We take the power delta difference between idle and load as our tested value, giving an indication of the power increase from the CPU when placed under stress.

Power Consumption Delta: Idle to AVX

86W undercuts the 95W TDP by a good margin, however one might suggest that the power efficiency difference of the power supply would take that into account. The stock load voltage was 1.168 volts in our motherboard, which does not suggest anything untoward regarding the VID.

AMD FX-8320E Review CPU and Web Performance
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  • jabber - Friday, January 16, 2015 - link

    And with the labour charges etc. all included you could well have just bought a job lot of new Dell Dimensions.

    Plus decent AM3 chips are tres expensive now.
  • phoenix_rizzen - Friday, January 16, 2015 - link

    Actually, our hardware costs are decreasing slightly each year while the hardware it buys is increasing. Our current desktops are around $150 CDN including motherboard with Radeon graphics onboard, Athlon-II x4 CPU, 2 GB of RAM. We run diskless Linux, so no harddrive, no floppy drive, no optical drive; the only moving parts are the CPU, PSU, and case fans (and sometimes we even remove the case fan).

    Our original build with nVidia 6100 graphics onboard, 512 MB of RAM, and a Sempron CPU was over $200 CDN 7-odd years ago.

    Buying the CPUs in bulk for upgrades was less than half the cost of a new system. Buying RAM upgrades was much less than half the cost of a new system. And a single tech working for a full day could upgrade an entire lab of 30 stations with some time to spare for testing ... for less than the cost of a single new system.

    We've been doing this for just over 12 years now. We know which is less expensive for us, and it's not buying name brand computers with Intel CPUs and chipsets. Everytime we put a bid out for systems, the Intel systems are more expensive without being a whole lot more powerful, and they require discrete GPUs, whereas the AMD systems include graphics support on the motherboard (Intel 3D has improved over the years, but still doesn't hold a candle to nVidia or AMD).
  • ddriver - Wednesday, January 14, 2015 - link

    Why would you go for an AMD build? I am not a big fan of Intel's past practices, and as much as I sympathize with AMD their products are simply way too weak, their performance per watt ratio is so low the lower hardware price doesn't really matter, you still end up paying more for it when you account for the electricity bills.

    Besides, for an office machine, a 5W ARM board costing 35$ suffices.

    The only reason I can think of buying AMD is in case you want to burn some money to keep AMD afloat for the sake of not leaving intel without competition, not that AMD is much of a competitor anyway... More like a perpetually crippled "competitor" existing solely for the purpose of not running unopposed.
  • phoenix_rizzen - Thursday, January 15, 2015 - link

    See my post just above yours (posted after yours in time).
  • ddriver - Saturday, January 17, 2015 - link

    So the people who benefit from AMD are those who don't have enough money, so they can end up spending more for less over time? Doesn't sound like a good deal...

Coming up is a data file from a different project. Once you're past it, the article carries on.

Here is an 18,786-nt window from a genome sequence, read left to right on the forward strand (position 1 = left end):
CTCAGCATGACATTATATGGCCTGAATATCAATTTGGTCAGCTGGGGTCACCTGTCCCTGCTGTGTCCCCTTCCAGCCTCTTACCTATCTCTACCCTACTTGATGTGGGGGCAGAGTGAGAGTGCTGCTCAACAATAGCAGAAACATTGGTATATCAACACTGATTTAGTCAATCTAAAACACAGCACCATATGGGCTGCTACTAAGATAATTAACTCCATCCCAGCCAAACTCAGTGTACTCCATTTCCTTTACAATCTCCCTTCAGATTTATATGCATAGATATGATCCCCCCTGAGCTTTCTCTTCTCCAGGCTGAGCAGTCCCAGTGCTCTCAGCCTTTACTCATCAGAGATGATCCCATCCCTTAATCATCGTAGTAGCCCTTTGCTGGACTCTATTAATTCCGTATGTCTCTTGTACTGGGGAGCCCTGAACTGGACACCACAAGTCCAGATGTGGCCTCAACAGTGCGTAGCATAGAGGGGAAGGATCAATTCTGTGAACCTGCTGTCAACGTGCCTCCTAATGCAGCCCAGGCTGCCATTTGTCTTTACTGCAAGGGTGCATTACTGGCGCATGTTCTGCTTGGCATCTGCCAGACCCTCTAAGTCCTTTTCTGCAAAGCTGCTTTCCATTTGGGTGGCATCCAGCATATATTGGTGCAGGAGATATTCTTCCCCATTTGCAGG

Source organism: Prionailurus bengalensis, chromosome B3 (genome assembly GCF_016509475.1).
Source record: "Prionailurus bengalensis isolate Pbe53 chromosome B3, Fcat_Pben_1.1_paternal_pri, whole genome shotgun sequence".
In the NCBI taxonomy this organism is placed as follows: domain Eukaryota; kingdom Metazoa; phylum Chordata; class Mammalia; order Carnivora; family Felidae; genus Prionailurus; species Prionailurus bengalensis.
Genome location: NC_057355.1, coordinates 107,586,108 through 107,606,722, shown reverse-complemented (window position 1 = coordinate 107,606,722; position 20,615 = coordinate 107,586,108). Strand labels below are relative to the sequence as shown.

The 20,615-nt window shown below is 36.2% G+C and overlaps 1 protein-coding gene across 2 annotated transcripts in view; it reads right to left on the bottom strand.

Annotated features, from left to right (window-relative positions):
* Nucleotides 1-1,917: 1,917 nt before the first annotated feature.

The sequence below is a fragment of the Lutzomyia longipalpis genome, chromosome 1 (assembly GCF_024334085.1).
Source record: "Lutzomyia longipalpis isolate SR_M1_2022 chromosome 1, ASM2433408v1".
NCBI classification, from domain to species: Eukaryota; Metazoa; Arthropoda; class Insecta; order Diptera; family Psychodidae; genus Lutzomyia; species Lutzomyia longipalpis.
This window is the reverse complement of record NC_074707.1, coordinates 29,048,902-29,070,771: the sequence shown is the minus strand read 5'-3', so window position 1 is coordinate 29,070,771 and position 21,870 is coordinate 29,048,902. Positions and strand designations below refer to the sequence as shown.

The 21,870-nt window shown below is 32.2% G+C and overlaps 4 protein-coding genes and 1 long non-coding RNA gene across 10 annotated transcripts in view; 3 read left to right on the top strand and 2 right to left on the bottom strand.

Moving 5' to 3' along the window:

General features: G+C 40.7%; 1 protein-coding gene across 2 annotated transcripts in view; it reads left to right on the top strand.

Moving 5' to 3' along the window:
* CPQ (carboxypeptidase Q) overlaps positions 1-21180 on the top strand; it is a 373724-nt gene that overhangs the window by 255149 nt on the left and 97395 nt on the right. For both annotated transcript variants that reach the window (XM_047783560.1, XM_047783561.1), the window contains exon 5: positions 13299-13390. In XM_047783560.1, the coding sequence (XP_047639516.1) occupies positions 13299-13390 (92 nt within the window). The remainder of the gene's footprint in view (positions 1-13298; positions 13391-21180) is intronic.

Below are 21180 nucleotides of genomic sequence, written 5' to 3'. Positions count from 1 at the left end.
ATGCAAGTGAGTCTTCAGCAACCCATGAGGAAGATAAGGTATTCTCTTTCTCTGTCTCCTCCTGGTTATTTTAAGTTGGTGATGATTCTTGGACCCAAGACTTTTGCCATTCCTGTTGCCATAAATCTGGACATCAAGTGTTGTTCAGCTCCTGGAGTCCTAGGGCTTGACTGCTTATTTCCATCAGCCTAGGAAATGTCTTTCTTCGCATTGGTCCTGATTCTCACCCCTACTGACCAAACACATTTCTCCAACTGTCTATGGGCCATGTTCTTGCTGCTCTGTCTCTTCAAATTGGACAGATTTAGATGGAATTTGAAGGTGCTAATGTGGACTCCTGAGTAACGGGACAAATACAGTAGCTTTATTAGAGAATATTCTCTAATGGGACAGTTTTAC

• phoenix_rizzen - Monday, January 19, 2015 - link

    And I guess black is white and down is up in your world?
  • Jinx50 - Sunday, January 25, 2015 - link

    Ironically in contrast to all the misinformation spewed "above and below" I still play Crysis 3 on ultra with a overclocked 1090T @ 3.8GHz and a HD 6970.

    I'm still waiting for the unplayable game to arrive "to give me a reason to upgrade" meanwhile I have to ask, how many Intel chips and boards have you all burned cash on in the last 5 years?

    I'm not hating on Intel just stating facts "in my instance in regards of the bang for the buck factor", and I will probably snag an FX 8xxxx when this rig finally hits the medium settings wall.

    AMD is not a processor for those who don't have the money "on the contrary". It's the processor for those who want to KEEP THEIR MONEY. ROFL I could dump money on an Intel but do I want to ride that roller coaster NOPE..
  • Oxford Guy - Thursday, April 2, 2015 - link

    The minimum frame rates in that Bioshock Infinite chart are worrisome.
  • stefstef - Wednesday, January 21, 2015 - link

    nope. intel just has the better processor portfolio. this is not because amd cpus are so bad, but intel has the advantage of a much lower production process (22nm instead of 32nm). they are technically ahead in every sector: design, process and manufacturing. nonetheless amd makes sense as intel charges for the premium quite some good money. the usual jobs might be done by a amd as well as an intel.
  • TheinsanegamerN - Wednesday, January 14, 2015 - link

    I wouldnt go so far as to say that AMD wont give you a good experience. I traded, on a bet, my motherboard and cpu with my other pc gaming friend, and went from an i5 3570k to aq fx 6300. know how much of a difference there is? nothing. both get 60fps in everything at 1200p with my 770. i will say, if i have multiple game servers running in the background, the fx does not slow down nearly as much as the i5 ever did, even though hypothetically the i5 was more powerful, it couldnt multitask as well.
    and with the new consoles both coming with 8 core cpus, i think AMD chips will still work well, at least for the forseeable future.